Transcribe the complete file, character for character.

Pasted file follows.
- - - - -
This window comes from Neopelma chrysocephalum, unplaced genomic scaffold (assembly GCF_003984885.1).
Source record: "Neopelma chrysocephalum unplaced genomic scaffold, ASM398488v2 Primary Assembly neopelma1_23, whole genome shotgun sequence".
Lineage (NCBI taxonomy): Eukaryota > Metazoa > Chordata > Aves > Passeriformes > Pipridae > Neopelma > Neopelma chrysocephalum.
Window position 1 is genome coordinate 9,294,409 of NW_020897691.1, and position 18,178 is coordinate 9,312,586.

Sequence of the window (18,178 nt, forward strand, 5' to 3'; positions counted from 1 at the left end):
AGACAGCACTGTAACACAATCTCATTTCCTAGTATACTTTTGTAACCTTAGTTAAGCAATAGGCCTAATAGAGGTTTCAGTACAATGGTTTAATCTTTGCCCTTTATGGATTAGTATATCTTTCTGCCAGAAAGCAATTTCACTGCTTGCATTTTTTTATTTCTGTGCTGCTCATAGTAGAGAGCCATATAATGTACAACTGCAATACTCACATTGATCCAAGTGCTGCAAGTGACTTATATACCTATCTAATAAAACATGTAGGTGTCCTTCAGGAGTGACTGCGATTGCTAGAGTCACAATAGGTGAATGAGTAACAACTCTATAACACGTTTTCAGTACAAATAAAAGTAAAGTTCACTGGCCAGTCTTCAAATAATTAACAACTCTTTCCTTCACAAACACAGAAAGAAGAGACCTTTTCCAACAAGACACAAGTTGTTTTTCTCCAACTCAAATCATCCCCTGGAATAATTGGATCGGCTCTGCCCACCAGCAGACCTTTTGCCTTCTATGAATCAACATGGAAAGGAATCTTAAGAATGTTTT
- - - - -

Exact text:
This window comes from Neopelma chrysocephalum, unplaced genomic scaffold (assembly GCF_003984885.1).
Source record: "Neopelma chrysocephalum unplaced genomic scaffold, ASM398488v2 Primary Assembly neopelma1_23, whole genome shotgun sequence".
Lineage (NCBI taxonomy): Eukaryota > Metazoa > Chordata > Aves > Passeriformes > Pipridae > Neopelma > Neopelma chrysocephalum.
Window position 1 is genome coordinate 9,294,409 of NW_020897691.1, and position 18,178 is coordinate 9,312,586.

Sequence of the window (18,178 nt, forward strand, 5' to 3'; positions counted from 1 at the left end):
AGACAGCACTGTAACACAATCTCATTTCCTAGTATACTTTTGTAACCTTAGTTAAGCAATAGGCCTAATAGAGGTTTCAGTACAATGGTTTAATCTTTGCCCTTTATGGATTAGTATATCTTTCTGCCAGAAAGCAATTTCACTGCTTGCATTTTTTTATTTCTGTGCTGCTCATAGTAGAGAGCCATATAATGTACAACTGCAATACTCACATTGATCCAAGTGCTGCAAGTGACTTATATACCTATCTAATAAAACATGTAGGTGTCCTTCAGGAGTGACTGCGATTGCTAGAGTCACAATAGGTGAATGAGTAACAACTCTATAACACGTTTTCAGTACAAATAAAAGTAAAGTTCACTGGCCAGTCTTCAAATAATTAACAACTCTTTCCTTCACAAACACAGAAAGAAGAGACCTTTTCCAACAAGACACAAGTTGTTTTTCTCCAACTCAAATCATCCCCTGGAATAATTGGATCGGCTCTGCCCACCAGCAGACCTTTTGCCTTCTATGAATCAACATGGAAAGGAATCTTAAGAATGTTTT